For example, if cards like [card]Oblivion Ring[/card], [card]Doom Blade[/card], [card]Lightning Bolt[/card], [card]Beast Within[/card], and [card]Volition Reins[/card] happened to be the best cards of each color, you really couldn’t just jam all of those, or even some of them, into a deck and call it a day. There are no win conditions among that crew, no card advantage, etc. You have some premium removal, but if that truly was the actual best cards of each color with nothing even remotely close in power level, your search would end there. Luckily, rarely is that the case though, and you end up with something more evenly rounded out. If say, [card]Oblivion Ring[/card] and [card]Sun Titan[/card] were the best White cards, and [card]Consecrated Sphinx[/card] and [card]Volition Reins[/card] were the best Blue cards, you still could not look to combine Black and Red to much success, so be careful about that.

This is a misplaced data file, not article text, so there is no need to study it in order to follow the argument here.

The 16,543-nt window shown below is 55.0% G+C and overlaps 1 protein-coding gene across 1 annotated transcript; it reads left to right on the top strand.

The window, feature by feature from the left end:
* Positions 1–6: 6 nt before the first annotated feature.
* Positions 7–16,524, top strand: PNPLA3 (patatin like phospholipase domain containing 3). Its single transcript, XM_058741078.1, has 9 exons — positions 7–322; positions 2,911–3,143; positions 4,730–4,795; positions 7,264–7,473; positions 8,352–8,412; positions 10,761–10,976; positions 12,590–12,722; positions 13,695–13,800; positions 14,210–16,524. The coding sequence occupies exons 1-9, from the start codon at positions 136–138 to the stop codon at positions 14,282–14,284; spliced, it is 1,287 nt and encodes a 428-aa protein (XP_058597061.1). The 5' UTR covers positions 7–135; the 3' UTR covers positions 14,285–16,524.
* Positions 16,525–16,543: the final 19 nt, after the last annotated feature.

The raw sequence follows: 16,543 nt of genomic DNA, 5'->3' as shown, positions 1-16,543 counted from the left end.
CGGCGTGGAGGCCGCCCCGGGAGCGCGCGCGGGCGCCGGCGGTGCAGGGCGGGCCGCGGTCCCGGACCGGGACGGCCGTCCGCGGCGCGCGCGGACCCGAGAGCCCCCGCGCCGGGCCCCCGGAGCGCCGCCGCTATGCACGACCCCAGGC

Other factors need to be considered, like curve and overall strategy, but assuming all of these things line up in a way that makes sense and works well together, you could very easily emerge with a solid deck idea.
The Background Check
In order to even see if you can get anywhere with this style of deck, you need to do some legwork to start with. You need to do enough research to have a good idea of what the best cards of each color actually are, and taking shortcuts here drastically limits the effectiveness of the strategy. If you were to just use cards off of the top of your head for example, not only would there be a heavy bias toward some colors and strategies, but you would likely forget cards that you would otherwise endorse, not to mention cards that never would enter your thought process in the first place that lie deep in the depths of Gatherer.